Third: The legalist school (legalism: Fă Jia i.e. school of law). It was one of the main philosophic schools during the spring and autumn period and the warring states period (770-221 BC). It was a period of great cultural and intellectual ferment in China and gave rise to the important Hundred Schools of Thought. China under the political leadership of "Li Si", his form of legalism became predominant. Some scholars consider Li Si's form of legalism to have been one of the earliest known totalitarian ideologies. Legalism was a pragmatic political philosophy that does not address higher questions like the nature and the purpose of life. The school's most famous proponent and contributor "Han Fei" believed that ruler should govern his subjects by the following trinity:

a) Fă: Law or principle. All people under the ruler are equal before the law.

b) Shù: Method, tactic or art. These should not be known and should be employed by the ruler and if successfully enforced even a weak ruler will be strong.

c) Shì: (legitimacy or power). It is the position of the ruler, not the ruler himself, that holds the power. The early thought of the legalism was first formed by "Shang Yang" and was further developed by "Han Feizi" and "Li Si". It meant to strengthen the government and reinforce the adherence to the law. The legalism fully emerged during the "Warring States Period" and preceding "Spring and Autumn Period" was marked by frequent violence and war. This school believed that a lone individual had no legitimate civil rights or any personal freedom but to strengthen the ruler. It considered the people and their actions evil and foolish thought it allowed common people to gain even noble rank on merit. The school played a very important role in King Zhuang Xiang of Qin's rise to power. It could be called a Realpolitik school. It was discredited later on as it focused on use of force. Though some of its ideas were revived now and then, particularly when "Mao Zedong" approved some of its methods.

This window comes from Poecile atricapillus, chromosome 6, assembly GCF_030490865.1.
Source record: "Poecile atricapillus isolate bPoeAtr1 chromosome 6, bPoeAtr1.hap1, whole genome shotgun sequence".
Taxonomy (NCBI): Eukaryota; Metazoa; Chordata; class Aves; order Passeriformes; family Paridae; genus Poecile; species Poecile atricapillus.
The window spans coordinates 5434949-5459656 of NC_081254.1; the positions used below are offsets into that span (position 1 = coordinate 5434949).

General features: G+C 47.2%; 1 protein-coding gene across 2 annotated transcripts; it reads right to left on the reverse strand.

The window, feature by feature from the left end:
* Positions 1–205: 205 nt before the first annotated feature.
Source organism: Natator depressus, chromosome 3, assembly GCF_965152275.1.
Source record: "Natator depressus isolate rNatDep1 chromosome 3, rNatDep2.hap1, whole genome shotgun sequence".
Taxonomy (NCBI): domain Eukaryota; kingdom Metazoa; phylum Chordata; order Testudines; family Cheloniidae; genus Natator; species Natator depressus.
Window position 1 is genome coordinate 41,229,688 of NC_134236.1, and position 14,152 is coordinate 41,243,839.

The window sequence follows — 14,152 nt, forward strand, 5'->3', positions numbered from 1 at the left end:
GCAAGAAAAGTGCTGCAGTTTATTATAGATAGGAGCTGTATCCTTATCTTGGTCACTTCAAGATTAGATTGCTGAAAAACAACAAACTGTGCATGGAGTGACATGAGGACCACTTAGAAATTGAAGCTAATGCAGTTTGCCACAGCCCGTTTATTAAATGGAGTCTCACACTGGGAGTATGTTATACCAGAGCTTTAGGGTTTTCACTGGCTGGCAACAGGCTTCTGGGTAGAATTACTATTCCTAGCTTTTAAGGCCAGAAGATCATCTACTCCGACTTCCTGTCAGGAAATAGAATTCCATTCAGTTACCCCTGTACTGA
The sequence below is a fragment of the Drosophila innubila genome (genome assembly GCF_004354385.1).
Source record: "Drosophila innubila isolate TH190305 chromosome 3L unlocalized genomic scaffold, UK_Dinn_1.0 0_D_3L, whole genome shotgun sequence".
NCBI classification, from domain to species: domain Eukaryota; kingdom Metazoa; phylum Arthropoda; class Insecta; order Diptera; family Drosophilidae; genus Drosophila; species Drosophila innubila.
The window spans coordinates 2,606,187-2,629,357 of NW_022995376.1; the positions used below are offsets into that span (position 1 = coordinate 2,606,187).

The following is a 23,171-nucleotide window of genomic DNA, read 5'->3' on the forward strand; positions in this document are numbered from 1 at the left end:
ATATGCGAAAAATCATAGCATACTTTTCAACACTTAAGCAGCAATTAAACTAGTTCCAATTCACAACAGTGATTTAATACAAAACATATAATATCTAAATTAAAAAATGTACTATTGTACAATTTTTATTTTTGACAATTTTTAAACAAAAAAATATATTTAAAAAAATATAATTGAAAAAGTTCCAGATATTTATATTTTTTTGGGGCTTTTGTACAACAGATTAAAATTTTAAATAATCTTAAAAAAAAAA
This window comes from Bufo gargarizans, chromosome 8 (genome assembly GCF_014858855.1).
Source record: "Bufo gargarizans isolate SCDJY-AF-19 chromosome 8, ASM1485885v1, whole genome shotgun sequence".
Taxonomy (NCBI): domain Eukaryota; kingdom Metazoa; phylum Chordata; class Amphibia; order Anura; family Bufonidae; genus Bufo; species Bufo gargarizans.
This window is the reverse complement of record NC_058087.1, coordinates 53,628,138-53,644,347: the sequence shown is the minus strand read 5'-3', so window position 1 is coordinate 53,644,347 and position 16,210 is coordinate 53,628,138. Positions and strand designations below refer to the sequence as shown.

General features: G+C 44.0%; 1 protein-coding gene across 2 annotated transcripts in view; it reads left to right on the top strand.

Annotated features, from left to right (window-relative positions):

Fourth: Confucianism (Rújiā). It is the philosophy of ethics and morals developed by Confucius (Kong Fuzi or Master Kong 551-479 BC). It had advocated totally opposite concepts to legalism. It stressed the importance of education for moral development of the individual so that the state can be governed by moral virtue rather than by the use of coercive laws. Mencius who is the second exponent of this philosophy said that "Ever since man comes into this world, there has never been one greater than Confucius". Confucius believed that people live their lives within the parameters firmly established by "Heaven" which means the "Supreme Being" as well as "nature" and its fixed cycles and patterns though he argues that men are responsible for their actions and especially for their treatment of others. Confucius, social philosophy largely revolves around the concept of "ren", compassion or loving others. While, his political philosophy is rooted in his belief that a ruler should learn and practice self-discipline and govern his subjects by his own example i.e. if the ruler is good the subject will be good. He advocated the conformity between names and deeds in his theory of "Zhengming" i.e. a proper use of language or rectifying the behavior of people so that it exactly corresponds to the language with by which they identify and describe themselves. The "de" or virtue is the moral power that allows one to win followers without recourse to physical force.